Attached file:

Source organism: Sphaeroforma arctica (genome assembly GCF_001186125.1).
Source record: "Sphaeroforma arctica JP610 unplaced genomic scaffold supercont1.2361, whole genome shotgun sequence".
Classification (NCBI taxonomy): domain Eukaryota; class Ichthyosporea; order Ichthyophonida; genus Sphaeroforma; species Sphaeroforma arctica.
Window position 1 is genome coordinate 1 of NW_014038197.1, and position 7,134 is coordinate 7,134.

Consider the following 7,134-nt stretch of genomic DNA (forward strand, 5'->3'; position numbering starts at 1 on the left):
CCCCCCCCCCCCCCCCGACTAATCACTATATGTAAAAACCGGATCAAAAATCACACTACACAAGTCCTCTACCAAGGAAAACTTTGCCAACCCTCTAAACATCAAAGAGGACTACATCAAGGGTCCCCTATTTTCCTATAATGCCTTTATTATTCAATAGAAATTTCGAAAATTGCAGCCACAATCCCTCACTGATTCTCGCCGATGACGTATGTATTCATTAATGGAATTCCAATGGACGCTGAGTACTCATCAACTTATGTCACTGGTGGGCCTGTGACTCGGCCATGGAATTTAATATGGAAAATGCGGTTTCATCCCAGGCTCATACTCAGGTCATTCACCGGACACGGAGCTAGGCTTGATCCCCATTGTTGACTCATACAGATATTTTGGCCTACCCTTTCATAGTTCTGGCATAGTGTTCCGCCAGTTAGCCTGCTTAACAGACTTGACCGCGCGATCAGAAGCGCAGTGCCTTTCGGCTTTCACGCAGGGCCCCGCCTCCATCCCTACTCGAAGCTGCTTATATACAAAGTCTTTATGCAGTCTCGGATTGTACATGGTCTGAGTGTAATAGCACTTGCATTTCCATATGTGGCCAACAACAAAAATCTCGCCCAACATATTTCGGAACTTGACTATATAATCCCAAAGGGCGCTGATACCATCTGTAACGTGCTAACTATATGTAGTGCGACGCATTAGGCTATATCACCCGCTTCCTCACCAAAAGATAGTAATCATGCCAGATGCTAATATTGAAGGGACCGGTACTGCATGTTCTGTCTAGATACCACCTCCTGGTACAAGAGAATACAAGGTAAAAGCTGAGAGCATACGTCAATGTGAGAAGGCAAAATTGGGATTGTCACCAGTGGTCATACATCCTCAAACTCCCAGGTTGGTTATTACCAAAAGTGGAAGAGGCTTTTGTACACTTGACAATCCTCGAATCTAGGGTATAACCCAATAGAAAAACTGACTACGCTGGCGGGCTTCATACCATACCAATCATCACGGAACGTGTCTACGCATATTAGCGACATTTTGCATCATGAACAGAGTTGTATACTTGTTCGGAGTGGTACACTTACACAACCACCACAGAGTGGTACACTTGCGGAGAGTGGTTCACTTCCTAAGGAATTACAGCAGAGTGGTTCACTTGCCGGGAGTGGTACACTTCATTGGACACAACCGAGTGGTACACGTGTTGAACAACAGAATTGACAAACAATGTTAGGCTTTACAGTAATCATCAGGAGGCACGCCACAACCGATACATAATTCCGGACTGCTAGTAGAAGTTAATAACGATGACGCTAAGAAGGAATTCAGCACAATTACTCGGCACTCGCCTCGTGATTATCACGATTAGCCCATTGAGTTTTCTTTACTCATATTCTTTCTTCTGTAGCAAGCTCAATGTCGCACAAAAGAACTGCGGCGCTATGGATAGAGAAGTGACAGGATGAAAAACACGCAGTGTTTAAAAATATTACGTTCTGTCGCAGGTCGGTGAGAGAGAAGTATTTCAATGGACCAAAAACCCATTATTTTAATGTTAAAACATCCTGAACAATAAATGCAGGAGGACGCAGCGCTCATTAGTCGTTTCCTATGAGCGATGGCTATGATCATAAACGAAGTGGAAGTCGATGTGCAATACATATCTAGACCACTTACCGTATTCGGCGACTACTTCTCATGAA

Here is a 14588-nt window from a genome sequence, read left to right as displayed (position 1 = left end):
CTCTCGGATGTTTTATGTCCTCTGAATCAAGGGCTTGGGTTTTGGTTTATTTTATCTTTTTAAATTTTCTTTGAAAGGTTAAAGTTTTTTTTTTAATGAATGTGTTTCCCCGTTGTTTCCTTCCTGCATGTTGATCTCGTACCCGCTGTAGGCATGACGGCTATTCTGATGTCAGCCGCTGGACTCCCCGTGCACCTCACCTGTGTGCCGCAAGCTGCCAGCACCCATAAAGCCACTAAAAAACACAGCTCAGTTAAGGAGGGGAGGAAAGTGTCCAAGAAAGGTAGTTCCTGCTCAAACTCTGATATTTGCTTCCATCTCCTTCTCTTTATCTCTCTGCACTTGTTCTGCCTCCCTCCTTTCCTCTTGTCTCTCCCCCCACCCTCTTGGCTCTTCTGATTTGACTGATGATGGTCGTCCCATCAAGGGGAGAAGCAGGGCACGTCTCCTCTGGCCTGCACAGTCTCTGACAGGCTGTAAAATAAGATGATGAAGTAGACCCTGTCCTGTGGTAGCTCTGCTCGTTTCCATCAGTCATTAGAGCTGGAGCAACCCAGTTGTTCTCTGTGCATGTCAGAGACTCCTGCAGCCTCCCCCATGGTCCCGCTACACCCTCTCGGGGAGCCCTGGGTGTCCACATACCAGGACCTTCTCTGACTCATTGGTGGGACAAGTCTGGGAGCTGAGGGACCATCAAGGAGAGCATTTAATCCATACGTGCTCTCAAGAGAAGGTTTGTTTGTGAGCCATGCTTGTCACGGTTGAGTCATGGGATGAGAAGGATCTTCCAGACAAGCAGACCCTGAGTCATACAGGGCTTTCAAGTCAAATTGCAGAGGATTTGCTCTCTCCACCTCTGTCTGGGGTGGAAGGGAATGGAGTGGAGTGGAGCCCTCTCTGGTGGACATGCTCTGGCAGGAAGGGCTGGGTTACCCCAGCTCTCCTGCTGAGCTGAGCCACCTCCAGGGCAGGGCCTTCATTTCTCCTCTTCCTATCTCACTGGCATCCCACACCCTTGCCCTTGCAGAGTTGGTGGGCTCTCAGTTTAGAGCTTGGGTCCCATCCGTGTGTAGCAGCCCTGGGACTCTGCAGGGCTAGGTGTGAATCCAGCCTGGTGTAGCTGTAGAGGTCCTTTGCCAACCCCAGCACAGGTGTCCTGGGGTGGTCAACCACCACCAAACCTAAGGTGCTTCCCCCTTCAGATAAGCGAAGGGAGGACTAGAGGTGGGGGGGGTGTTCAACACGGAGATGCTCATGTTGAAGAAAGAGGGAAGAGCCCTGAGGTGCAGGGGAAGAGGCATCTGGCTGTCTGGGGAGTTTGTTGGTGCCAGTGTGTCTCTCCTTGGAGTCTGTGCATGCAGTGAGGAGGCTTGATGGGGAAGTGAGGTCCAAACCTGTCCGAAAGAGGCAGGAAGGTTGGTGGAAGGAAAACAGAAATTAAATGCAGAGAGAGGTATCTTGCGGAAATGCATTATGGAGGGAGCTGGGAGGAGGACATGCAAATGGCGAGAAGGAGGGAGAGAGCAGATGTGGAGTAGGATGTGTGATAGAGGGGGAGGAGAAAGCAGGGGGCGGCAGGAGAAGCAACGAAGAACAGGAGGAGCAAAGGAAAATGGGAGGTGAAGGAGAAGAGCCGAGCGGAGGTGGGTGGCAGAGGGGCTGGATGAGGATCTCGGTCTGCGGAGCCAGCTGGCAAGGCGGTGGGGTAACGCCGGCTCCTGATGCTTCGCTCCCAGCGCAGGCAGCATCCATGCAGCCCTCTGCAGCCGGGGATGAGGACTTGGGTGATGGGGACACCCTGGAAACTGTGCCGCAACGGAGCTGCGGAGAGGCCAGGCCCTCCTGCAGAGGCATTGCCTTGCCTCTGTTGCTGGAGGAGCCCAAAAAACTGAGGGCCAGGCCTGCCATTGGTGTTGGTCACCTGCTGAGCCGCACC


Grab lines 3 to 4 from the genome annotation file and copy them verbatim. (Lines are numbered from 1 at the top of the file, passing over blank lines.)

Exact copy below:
Classification (NCBI taxonomy): domain Eukaryota; class Ichthyosporea; order Ichthyophonida; genus Sphaeroforma; species Sphaeroforma arctica.
Window position 1 is genome coordinate 1 of NW_014038197.1, and position 7,134 is coordinate 7,134.